Thursday, October 2, 2014

Lynn Hunt's "Writing History in the Global Era"

Lynn Hunt is Distinguished Research Professor at UCLA, former president of the American Historical Association, and author of numerous works, including Inventing Human Rights and Telling the Truth about History.

Hunt applied the “Page 99 Test” to her new book, Writing History in the Global Era, and reported the following:
Any single page probably gives a good sense of a writer’s style but not perhaps of their arguments. Page 99 falls in the third of four chapters of my book on how history will be written in the era of globalization. The first chapter recounts the rise and fall of cultural theories such as postmodernism or postcolonialism. The second chapter focuses on globalization; is it the new paradigm for writing history that replaces cultural theories and what might be its pluses and minuses? The third chapter, in which p. 99 appears, is about rethinking society and the self. Even as talk of globalization reshapes the writing of history, certain long lasting categories of history and social science have also come up for discussion, including society and the self. You might think these are self-evident but they are not. Page 99 shows that the concept of society has changed over time and that its highlighting in the eighteenth century served very distinct political and religious purposes.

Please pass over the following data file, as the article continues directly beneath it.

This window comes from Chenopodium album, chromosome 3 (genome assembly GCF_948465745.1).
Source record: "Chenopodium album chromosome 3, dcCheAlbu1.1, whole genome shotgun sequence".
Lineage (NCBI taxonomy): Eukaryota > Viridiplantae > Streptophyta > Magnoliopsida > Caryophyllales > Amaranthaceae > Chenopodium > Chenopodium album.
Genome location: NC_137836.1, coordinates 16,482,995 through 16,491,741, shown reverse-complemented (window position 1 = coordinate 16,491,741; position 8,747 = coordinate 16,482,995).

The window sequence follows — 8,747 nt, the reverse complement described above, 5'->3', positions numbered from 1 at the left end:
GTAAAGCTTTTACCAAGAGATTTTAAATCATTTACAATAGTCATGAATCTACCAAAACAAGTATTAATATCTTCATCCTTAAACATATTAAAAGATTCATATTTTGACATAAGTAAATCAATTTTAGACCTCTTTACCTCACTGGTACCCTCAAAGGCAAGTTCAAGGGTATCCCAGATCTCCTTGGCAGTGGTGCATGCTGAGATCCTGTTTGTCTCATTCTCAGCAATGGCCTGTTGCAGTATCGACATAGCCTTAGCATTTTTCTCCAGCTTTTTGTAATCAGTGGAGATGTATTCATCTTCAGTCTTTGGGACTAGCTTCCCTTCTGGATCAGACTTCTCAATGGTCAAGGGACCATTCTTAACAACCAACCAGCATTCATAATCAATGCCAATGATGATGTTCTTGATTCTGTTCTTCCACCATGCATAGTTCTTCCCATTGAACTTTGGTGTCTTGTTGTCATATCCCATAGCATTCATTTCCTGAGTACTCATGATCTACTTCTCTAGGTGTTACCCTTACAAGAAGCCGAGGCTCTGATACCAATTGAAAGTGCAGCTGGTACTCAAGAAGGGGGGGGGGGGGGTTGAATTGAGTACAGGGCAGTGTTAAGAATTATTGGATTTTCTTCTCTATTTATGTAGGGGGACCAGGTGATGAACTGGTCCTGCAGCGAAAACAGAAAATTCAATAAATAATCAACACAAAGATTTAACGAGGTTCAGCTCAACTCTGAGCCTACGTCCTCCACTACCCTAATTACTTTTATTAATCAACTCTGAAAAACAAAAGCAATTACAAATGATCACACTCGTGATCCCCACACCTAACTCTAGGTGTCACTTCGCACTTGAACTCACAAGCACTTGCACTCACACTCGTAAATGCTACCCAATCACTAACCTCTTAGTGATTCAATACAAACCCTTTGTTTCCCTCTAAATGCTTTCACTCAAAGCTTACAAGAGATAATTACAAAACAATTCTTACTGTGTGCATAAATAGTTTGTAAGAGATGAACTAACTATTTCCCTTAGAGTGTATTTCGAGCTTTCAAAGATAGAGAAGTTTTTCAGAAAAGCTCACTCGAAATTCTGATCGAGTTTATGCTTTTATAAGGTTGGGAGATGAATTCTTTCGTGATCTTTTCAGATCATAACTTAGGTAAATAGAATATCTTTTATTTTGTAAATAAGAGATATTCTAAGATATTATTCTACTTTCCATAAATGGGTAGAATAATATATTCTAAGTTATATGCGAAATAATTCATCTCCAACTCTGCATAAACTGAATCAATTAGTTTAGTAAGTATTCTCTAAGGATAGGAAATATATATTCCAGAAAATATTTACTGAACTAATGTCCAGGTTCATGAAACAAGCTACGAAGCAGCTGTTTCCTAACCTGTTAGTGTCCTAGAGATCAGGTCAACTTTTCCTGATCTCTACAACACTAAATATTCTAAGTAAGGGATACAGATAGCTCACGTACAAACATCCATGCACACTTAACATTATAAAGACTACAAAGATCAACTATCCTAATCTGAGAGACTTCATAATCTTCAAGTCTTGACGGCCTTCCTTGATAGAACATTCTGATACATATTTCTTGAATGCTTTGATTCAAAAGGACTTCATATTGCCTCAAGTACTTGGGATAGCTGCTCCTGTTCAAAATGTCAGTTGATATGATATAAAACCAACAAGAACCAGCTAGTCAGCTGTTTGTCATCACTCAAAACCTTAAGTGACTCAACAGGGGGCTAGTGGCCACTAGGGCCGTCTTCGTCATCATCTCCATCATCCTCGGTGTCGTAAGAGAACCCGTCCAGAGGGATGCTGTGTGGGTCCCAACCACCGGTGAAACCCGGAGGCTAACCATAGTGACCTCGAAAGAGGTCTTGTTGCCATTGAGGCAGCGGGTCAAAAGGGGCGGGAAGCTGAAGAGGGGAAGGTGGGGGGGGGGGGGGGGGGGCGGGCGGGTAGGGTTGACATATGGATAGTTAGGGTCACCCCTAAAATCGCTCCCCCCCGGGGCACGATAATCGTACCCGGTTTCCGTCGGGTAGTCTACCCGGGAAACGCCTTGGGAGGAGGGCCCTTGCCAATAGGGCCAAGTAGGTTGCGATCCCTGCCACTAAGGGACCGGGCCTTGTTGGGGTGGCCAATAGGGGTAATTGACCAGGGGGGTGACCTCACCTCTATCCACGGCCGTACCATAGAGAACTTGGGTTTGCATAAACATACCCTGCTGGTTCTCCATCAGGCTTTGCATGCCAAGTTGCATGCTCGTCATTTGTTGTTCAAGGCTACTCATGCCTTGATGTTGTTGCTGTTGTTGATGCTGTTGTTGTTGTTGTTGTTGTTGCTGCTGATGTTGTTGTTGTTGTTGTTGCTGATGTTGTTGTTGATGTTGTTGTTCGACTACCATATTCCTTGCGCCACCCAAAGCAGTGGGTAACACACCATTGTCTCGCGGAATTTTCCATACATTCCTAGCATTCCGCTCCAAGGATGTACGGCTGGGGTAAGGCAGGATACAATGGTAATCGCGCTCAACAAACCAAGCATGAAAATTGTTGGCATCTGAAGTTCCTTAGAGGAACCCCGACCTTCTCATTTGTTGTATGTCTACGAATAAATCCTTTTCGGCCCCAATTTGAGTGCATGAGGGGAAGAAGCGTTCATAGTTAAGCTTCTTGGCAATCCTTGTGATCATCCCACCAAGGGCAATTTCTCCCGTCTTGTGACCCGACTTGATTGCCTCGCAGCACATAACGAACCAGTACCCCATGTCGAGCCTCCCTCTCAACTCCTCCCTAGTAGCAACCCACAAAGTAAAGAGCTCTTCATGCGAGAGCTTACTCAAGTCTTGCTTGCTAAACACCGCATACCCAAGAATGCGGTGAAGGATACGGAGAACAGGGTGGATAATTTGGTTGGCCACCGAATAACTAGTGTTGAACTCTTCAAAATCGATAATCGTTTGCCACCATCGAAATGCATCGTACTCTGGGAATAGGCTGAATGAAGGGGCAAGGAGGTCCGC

From page 99:
Society, the individual self, and secularization were all closely linked together in the eighteenth century. Society was the space of autonomy or freedom from the demands of authoritarian rulers claiming a transcendental ground of legitimacy. Its emergence as practices and concept implied a challenge to that transcendental ground of legitimacy, whether in the form of the divine right of kings or the Biblical link between the father’s authority and the authority of the crown. In other words, the increasing attention to society propelled secularization by undermining the supernatural grounds of authority. Society authorized itself. It was self-regulating, though not always with the greatest success.

Over the course of the eighteenth century, society came to be seen as composed of individuals and not just families and status groups such as the nobility, the clergy, or the many guilds of professions and occupations. As a consequence, government was increasingly seen as representing individuals, especially individual property owners, rather than status groups. Thus, the first issue in the French Revolution of 1789 was whether the Estates General should vote by order (clergy, nobles, Third Estate) or by “head” (by individual deputy). Voting by head won out. The nation was to be composed of individual citizens, not differentially privileged status groups. In short, society’s autonomy from authoritarian rule was not enough; individuals had to be as autonomous as possible from the pressures of their families and communities as well.
Learn more about Writing History in the Global Era at the W. W. Norton website.

Writers Read: Lynn Hunt.

--Marshal Zeringue